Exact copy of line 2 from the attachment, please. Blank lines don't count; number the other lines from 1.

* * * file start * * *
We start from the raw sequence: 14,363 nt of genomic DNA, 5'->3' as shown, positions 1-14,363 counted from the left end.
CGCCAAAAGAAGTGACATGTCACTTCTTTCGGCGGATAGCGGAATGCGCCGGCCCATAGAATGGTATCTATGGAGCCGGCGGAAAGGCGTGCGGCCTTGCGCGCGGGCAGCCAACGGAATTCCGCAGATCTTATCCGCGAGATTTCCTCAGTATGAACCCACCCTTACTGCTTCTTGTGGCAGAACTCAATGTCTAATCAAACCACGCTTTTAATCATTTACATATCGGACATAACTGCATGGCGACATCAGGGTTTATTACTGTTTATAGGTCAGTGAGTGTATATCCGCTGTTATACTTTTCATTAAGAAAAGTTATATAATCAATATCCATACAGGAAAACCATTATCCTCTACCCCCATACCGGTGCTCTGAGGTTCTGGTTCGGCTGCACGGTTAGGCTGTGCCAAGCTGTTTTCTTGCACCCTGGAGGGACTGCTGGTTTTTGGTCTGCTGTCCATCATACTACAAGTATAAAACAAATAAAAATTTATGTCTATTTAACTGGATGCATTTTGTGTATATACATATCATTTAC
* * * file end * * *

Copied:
CGCCAAAAGAAGTGACATGTCACTTCTTTCGGCGGATAGCGGAATGCGCCGGCCCATAGAATGGTATCTATGGAGCCGGCGGAAAGGCGTGCGGCCTTGCGCGCGGGCAGCCAACGGAATTCCGCAGATCTTATCCGCGAGATTTCCTCAGTATGAACCCACCCTTACTGCTTCTTGTGGCAGAACTCAATGTCTAATCAAACCACGCTTTTAATCATTTACATATCGGACATAACTGCATGGCGACATCAGGGTTTATTACTGTTTATAGGTCAGTGAGTGTATATCCGCTGTTATACTTTTCATTAAGAAAAGTTATATAATCAATATCCATACAGGAAAACCATTATCCTCTACCCCCATACCGGTGCTCTGAGGTTCTGGTTCGGCTGCACGGTTAGGCTGTGCCAAGCTGTTTTCTTGCACCCTGGAGGGACTGCTGGTTTTTGGTCTGCTGTCCATCATACTACAAGTATAAAACAAATAAAAATTTATGTCTATTTAACTGGATGCATTTTGTGTATATACATATCATTTAC